Voting is under way in a divisive referendum over whether Bosnian Serbs should keep a much-disputed national holiday. The poll, in which 1.2million people are eligible to vote, is going ahead despite being banned by the highest court in Bosnia. Polling stations opened on Sunday morning in the country’s Serbian republic, where voters were being asked whether to mark January 9 as Statehood Day. “This day is important for me to confirm why I took part in the war and lost my arm,” said Novak Kajkut, a 45-year-old invalid as he waited to cast his vote in Banja Luka.
We don’t dispute the right of the Muslim Bosniaks to mark their holidays but they can neither dispute this right to us.
Bosnian Serb Novak Kajkut
The day, which is also an Orthodox Christian holiday, marks the declaration of a Bosnian-Serb state within Bosnia on January 9, 1992. It sparked a bloody civil war in which 100,000 people were killed and has left the country sharply ethnically divided. The poll was banned by the constitutional court in Sarajevo because it discriminated against Muslim Bosniaks and Croatian catholics in the region. Bosnian-Serb leader Milorad Dodik has been warned the vote risks reigniting ethnic tensions. “What’s happening brings back memories of what happened in 1992,” said Nusreta Sivac, a Bosniak who was held in a Serb detention camp.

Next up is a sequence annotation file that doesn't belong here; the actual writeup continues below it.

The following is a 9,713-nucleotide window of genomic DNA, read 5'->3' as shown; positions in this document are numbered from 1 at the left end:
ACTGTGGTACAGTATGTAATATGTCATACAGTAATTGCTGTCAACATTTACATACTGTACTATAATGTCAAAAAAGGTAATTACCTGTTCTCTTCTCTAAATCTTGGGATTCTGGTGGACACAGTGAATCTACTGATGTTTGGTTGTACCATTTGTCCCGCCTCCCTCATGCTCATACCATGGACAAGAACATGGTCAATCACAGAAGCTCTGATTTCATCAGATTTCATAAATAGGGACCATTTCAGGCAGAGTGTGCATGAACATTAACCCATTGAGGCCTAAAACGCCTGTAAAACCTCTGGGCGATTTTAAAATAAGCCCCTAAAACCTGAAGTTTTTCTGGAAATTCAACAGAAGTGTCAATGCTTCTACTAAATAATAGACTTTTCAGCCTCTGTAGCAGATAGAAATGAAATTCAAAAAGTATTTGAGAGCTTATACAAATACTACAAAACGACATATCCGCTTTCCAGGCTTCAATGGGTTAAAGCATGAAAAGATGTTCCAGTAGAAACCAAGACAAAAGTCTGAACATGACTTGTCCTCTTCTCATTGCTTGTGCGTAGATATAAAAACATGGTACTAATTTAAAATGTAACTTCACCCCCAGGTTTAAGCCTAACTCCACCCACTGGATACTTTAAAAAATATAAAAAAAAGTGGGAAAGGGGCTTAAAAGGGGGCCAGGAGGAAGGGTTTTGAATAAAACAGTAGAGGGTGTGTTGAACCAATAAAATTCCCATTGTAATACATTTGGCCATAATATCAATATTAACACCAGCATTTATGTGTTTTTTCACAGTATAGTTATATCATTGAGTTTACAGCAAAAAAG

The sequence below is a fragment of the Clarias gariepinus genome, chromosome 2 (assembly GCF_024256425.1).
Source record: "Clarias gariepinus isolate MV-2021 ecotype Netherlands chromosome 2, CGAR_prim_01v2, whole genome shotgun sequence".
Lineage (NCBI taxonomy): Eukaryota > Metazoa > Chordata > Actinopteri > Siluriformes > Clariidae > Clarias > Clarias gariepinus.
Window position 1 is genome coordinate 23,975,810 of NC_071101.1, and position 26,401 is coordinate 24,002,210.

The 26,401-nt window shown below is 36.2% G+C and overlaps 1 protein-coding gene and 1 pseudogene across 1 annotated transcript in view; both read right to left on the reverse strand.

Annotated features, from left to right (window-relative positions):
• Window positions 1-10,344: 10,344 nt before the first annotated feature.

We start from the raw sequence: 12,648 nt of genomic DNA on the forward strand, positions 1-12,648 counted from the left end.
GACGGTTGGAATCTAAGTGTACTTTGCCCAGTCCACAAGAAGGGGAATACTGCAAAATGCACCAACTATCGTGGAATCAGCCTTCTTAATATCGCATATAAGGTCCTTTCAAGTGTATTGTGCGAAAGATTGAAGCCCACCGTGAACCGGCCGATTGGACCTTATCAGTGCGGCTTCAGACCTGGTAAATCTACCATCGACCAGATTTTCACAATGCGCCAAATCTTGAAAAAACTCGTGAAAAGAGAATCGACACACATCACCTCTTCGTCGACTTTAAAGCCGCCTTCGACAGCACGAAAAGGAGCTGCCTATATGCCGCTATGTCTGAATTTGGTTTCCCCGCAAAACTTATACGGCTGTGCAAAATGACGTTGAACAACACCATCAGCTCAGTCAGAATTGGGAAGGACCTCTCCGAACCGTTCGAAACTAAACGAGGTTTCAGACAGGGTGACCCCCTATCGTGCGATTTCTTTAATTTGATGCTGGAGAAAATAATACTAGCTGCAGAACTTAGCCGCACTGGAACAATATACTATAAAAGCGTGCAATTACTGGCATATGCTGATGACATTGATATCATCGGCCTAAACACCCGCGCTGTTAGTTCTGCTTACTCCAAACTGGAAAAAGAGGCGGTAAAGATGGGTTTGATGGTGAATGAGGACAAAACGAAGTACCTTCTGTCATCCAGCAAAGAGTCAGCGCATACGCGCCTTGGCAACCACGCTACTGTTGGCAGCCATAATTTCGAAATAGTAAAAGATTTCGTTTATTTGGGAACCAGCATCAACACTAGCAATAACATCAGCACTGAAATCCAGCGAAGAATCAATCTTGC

The republic is going into a referendum. It’s a great day for our republic and our people. We have to show our dignity, that we are a democratic people and that we have the right to make our own decisions.
Bosnian Serb leader Milorad Bosnik